No NFL or NBA? I Can Only Imagine…

Posted: July 6, 2011 in BCS, NCAA, NFL, sports
Tags: , , ,

Both the NFL and NBA have hung out “closed for business” signs because of owner-imposed lockouts. The end appears in sight for the NFL players and owners settling their differences. There’s speculation the NBA could miss all of next season.

Imagine there was no NFL or NBA. Imagine there never had been. How would the world be different?

Obviously there are a trillion answers to that question. (Understand that trillion is now the popular number thanks to our national deficit.)

But I do offer a few things that would have changed the games at the college level.

Truthfully, if there had never been an NFL the college game couldn’t be all that different. Even now football athletes can’t go pro until three years after their high school graduation. Most coaches learned a long time ago to play their top recruits as freshmen because they probably wouldn’t have them for more than three years.

If Emmitt Smith had stayed at Florida for his senior season and Coach Steve Spurrier’s first, would the ’90 Gators have been better than the 9-2 record they posted? Probably not. The Gators were blown out at Tennessee and beaten by 15 points in Tallahassee.

If Deion Sanders had played as senior would FSU have improved on its 10-2 record? Perhaps. With Deion, the Seminoles and Coach Bobby Bowden might well have gotten their first national championship in 1989 instead of having to wait until 1993. FSU lost its first two games in ’89, losing 30-26 in a shocker to Southern Miss (and a quarterback named Brett Favre) at the old Gator Bowl. The next week FSU fell 34-23 at Clemson. Deion likely would have made a difference.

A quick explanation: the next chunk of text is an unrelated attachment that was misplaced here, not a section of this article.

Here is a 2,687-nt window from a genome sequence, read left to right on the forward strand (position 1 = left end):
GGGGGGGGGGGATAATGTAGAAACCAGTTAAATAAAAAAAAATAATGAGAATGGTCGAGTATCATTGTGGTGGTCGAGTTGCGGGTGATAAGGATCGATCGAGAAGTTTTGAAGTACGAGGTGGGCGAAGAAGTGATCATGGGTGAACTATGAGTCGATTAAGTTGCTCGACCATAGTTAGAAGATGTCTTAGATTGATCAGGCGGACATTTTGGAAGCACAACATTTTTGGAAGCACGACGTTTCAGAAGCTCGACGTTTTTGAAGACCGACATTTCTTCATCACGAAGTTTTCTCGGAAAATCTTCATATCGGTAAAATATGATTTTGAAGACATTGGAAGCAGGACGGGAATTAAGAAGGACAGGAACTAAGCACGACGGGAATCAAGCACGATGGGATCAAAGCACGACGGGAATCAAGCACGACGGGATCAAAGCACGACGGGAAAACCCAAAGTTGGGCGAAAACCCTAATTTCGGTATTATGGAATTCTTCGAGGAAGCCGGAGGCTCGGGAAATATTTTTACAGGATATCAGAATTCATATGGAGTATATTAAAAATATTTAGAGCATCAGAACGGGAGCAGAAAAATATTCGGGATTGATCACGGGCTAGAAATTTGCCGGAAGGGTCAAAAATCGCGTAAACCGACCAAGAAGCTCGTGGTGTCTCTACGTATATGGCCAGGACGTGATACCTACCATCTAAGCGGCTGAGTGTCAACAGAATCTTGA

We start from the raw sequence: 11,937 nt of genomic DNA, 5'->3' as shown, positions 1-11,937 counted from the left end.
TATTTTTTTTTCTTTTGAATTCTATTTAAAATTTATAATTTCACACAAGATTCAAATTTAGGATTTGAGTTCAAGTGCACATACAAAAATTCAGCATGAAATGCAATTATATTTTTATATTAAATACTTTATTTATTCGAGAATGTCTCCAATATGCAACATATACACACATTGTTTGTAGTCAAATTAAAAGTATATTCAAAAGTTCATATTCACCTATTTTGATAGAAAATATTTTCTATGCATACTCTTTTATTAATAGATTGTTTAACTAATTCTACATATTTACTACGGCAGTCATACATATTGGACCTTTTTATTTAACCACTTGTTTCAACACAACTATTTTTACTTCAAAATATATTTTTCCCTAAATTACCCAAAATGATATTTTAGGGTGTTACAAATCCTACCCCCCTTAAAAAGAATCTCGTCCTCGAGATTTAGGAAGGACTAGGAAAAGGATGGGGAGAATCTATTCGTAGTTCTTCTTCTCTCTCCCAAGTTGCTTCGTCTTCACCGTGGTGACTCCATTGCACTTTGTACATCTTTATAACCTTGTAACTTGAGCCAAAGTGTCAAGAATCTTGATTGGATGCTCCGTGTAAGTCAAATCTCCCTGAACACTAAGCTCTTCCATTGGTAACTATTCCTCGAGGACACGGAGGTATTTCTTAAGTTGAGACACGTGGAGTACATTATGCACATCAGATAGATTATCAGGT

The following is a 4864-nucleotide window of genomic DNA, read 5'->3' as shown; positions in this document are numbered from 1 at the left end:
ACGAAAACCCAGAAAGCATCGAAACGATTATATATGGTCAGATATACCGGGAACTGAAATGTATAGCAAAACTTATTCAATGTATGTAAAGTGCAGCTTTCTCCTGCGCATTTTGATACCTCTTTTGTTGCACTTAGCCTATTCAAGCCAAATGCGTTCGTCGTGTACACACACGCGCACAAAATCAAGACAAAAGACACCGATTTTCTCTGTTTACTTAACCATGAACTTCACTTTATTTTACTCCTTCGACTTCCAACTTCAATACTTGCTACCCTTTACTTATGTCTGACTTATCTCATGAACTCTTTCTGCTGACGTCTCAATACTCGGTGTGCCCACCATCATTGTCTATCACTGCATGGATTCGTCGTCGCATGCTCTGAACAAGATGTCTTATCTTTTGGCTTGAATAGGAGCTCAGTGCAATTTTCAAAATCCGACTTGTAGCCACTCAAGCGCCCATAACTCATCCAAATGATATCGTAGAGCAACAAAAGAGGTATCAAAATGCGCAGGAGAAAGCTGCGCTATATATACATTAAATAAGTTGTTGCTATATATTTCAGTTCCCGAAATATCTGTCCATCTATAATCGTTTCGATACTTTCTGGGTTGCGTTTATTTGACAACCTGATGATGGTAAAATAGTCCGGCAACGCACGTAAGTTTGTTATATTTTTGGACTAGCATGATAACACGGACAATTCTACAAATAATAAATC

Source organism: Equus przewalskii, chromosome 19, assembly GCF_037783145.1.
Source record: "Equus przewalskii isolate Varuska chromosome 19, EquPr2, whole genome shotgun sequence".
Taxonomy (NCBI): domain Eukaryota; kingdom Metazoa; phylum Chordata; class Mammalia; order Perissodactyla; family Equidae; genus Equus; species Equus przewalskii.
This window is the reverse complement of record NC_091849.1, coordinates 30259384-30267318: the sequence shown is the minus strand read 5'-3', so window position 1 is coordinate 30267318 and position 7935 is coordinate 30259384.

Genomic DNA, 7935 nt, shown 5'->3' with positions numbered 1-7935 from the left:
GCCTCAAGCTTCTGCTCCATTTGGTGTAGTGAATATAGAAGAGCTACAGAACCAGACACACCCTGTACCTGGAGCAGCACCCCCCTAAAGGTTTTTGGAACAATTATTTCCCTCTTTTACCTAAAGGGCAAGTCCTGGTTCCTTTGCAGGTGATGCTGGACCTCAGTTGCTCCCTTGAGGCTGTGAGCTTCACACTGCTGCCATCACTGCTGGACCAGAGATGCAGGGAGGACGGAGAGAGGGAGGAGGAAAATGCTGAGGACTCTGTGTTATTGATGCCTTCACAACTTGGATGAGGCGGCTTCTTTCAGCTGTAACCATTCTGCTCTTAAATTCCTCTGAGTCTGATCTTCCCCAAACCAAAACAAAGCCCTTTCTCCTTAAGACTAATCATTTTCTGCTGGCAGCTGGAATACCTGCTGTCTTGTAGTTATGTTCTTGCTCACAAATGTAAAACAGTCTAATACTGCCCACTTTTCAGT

Another difference if there had never been an NFL is Florida’s Danny Wuerffel and FSU’s Charlie Ward likely would be considered among the game’s all-time great quarterbacks. But neither starred in the NFL – Wuerffel was a journeyman for several years and Ward ignored the NFL for a 10-year NBA career – and we tend to judge players, even college players, by their pro careers.

And, of course, if Reggie Bush had returned for his senior season at Southern Cal, the Trojans likely would have another national title. And that means USC would have forfeited two national championships instead of one because of Bush’s NCAA violations.

The basketball world, however, would be turned upside down if there had never been an NBA. Keep in mind college players started leaving school early in the 1970s. Soon afterwards jumping straight from high school to the NBA became routine. The current one-and-done rule makes a joke of many college programs.

Just imagine . . .

How many NCAA tittles would Michigan State had won if Magic Johnson hadn’t bolted for the NBA after leading the Spartans to the championship in ’79 as a sophomore? Remember, he led the Lakers to an NBA title in 1980. Would North Carolina’s Dean Smith have made it back-to-back titles – and ruined Jim Valvano and N.C. State’s magical moment – if Michael Jordan had returned for the 1982-83 season?

Would Florida have won back-to-back titles in 2006-07 if LeBron James had been at Ohio State? Would the Gators have made it three straight titles if Al Horford, Joakim Noah and Corey Brewer returned for their senior seasons?

How strong would Duke have been if Kobe Bryant wore a Blue Devils uniform from 1996 to 2000? Duke won the title anyway in what would have been Kobe’s senior season. Think Duke would have won in ’99 with Kobe instead of finishing second?

Derrick Rose bolted from Memphis after one season and a runner-up finish in ’08. The school had to vacate its second-place finish after it was discovered someone took Rose’s college entrance test. If Rose had stayed in school how many more games would have been forfeited once his indiscretion became known? Memphis might have received the NCAA death penalty.